John S. Douglas Jr., MD, professor of medicine and Director of Interventional Cardiology at Emory University, presented findings showing the drug cilostazol reduces stent restenosis (the renarrowing of arteries following angioplasty) by 39.5 percent over standard therapy alone. "This study also showed that this beneficial effect occurred in patients with diabetes and small blood vessels, two important subgroups that are inherently more difficult to treat," says Dr. Douglas.
During angioplasty, the most commonly used procedure in the U.S. to treat potentially life-threatening coronary blockages, a balloon-tipped catheter pushes aside atherosclerotic plaques in arteries. Once the vessel has been widened, and adequate blood flow is returned, stents (tiny mesh wire tubes) are frequently used to keep arteries open. However, renarrowing has proved to be a frequent problem following angioplasty and stenting and affects 300,000 coronary stent recipients in the United States each year.
Patients who experience renarrowing (restenosis) may require additional angioplasty procedures, another stent or bypass surgery. For many patients, new drug-eluting stents (stents coated with a drug) offer a possible solution to restenosis, which has been called the "Achilles heel" of angioplasty. "However, current drug-eluting stents have limitations, are extremely costly, and have not been tested in complex lesions. Cilostazol, on the other hand, may indeed hold promise for a broad spectrum of patients at risk for restenosis. This is the most successful and safe oral agent we are aware of at this time. It can be administered via two simple pills a day," Dr. Douglas explains. "Its effectiveness in the diabetic patient, where restenosis was reduced from 37 percent to 16.9 percent, is particularly exciting."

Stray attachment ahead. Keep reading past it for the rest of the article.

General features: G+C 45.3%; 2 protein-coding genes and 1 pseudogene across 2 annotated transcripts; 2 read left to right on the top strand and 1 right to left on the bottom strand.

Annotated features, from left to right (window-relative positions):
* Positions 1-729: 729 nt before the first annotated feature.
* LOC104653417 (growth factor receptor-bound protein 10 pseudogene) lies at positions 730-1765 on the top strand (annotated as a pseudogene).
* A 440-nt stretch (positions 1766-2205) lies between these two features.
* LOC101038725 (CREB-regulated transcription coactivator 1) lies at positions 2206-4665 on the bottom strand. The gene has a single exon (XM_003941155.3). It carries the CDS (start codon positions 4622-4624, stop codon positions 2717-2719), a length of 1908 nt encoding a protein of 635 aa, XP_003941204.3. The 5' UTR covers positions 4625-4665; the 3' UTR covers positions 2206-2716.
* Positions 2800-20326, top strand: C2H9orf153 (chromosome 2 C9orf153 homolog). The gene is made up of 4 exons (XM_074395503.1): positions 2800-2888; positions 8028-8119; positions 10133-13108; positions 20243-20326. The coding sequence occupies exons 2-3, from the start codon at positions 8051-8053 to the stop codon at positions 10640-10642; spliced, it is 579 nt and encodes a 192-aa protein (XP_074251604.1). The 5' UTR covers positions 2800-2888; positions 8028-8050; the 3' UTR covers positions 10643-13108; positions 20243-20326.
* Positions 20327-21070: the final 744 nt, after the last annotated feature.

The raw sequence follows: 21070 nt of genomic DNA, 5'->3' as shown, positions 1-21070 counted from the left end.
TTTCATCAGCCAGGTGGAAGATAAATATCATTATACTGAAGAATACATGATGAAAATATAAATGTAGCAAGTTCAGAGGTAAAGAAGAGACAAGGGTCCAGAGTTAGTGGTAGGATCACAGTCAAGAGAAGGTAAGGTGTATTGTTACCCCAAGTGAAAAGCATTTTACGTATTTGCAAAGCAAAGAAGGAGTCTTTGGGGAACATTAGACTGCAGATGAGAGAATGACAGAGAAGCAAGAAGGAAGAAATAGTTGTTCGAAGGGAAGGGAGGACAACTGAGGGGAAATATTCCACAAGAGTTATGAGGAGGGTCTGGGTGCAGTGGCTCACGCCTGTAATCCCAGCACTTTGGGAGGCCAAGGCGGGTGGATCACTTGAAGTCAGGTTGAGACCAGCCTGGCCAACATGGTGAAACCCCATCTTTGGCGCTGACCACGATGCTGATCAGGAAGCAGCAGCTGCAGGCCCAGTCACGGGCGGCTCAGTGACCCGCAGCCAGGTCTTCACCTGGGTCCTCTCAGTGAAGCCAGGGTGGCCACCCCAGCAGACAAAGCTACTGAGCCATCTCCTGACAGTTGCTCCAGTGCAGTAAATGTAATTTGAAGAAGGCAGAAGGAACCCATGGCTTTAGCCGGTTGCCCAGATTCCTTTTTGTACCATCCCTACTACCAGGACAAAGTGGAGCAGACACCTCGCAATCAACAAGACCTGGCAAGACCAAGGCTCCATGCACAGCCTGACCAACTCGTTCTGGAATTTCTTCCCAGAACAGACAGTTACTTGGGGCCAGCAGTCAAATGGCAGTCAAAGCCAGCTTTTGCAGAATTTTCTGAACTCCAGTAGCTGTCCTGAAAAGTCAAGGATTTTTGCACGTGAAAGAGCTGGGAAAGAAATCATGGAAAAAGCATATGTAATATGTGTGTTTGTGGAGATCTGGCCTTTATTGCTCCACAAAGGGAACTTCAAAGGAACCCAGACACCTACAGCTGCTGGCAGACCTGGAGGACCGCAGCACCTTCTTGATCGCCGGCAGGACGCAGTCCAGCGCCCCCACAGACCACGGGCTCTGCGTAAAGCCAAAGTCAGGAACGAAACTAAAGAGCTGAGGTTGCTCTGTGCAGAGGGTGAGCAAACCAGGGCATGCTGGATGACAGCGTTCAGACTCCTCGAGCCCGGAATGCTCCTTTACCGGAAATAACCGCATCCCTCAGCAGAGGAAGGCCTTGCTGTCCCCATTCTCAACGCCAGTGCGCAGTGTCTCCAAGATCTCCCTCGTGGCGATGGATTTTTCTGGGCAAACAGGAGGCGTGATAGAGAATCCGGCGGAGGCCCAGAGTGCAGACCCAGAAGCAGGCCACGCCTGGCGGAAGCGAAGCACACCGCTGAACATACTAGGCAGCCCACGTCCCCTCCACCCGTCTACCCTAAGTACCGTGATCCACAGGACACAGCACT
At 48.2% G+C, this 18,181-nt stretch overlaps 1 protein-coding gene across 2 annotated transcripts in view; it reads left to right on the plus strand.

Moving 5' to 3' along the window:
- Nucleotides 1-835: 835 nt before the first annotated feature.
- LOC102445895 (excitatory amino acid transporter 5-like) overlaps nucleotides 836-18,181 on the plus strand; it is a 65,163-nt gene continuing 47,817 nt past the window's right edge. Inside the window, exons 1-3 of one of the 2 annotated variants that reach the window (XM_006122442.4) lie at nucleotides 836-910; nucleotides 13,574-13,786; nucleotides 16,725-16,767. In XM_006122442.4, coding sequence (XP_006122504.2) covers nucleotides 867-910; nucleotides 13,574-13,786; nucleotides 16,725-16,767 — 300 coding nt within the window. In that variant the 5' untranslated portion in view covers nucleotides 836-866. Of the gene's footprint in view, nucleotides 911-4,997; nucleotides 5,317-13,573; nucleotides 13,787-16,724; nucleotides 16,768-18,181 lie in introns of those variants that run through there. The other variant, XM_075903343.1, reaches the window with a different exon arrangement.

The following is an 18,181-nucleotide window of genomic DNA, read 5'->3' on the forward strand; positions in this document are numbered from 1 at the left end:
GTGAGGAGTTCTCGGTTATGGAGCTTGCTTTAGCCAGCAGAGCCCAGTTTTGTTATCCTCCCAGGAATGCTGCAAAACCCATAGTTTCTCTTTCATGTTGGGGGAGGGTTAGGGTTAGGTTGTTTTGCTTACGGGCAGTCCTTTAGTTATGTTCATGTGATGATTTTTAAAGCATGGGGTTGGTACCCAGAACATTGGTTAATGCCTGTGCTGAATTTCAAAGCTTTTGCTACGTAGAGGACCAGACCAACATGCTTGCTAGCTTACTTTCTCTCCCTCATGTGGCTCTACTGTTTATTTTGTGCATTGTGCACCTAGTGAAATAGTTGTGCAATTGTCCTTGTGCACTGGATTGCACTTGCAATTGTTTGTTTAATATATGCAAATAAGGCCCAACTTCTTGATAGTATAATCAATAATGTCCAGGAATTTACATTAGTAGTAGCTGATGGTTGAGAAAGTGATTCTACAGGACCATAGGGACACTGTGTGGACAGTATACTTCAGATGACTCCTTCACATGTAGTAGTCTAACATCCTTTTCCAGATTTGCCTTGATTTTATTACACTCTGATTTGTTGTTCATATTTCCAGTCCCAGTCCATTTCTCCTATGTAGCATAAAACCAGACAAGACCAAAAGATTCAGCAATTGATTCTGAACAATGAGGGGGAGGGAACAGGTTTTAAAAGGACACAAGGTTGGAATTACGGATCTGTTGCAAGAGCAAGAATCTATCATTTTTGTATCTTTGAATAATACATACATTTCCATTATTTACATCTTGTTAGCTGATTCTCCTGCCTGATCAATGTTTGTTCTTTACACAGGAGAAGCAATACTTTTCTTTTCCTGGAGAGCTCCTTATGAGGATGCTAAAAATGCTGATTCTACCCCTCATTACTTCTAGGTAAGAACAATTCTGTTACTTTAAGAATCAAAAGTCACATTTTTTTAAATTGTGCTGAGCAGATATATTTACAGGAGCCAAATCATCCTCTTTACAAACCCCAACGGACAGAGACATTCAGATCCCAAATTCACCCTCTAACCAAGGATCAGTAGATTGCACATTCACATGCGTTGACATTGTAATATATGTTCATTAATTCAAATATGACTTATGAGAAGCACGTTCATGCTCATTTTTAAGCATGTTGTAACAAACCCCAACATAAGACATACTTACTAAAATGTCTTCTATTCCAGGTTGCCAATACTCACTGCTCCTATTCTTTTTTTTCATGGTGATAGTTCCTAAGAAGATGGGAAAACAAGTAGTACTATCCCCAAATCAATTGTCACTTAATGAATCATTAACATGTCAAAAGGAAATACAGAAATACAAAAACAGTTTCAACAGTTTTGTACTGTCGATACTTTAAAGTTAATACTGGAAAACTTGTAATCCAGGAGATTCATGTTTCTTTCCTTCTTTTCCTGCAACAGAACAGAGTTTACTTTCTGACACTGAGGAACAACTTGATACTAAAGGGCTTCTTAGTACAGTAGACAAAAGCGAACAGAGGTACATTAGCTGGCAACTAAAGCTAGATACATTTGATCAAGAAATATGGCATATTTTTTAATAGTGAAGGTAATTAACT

Dr. Douglas and co-investigators William Weintraub, MD, Director of the Emory Center for Outcomes Research and David Holmes, MD, of the Mayo Clinic, directed CREST, a multicenter, randomized, double-blind, placebo-controlled trial with 705 patients enrolled at 19 clinical sites across the U.S. Patients received standard therapy of aspirin and clopidogrel (which prevents clot formation) plus cilostazol (a phosphodiesterase III inhibitor) or placebo after successful coronary stent implantation. Treatment with study medication (cilostazol or placebo) was continued for six months, when coronary angiography was performed to determine the presence of restenosis. In addition to renarrowing, careful attention was paid to complications, costs, and quality of life issues.
Cilostazol (Pletal) is marketed by Otsuka America Pharmaceutical, Inc. with an indication for the treatment of intermittent claudication. Funding for the CREST study was provided by Otsuka America Pharmaceutical, Inc. in the form of an unrestricted research grant.
The Emory Heart Center is comprised of all cardiac services and research at Emory University Hospital, Emory Crawford Long Hospital Carlyle Fraser Heart Center, the Andreas Gruentzig Cardiovascular Center of Emory University and the Emory Clinic. Ranked among the nation's top ten heart centers by U.S. News & World Report's annual survey, the Emory Heart Center has a rich history of excellence in cardiology and cardiac surgery -- including education, research and patient care. It is internationally recognized as one of the birthplaces of modern interventional cardiology and was the site of the first coronary stent implantation in the United States, the only single site randomized comparison of angioplasty and bypass surgery and pioneering work in vascular brachytherapy.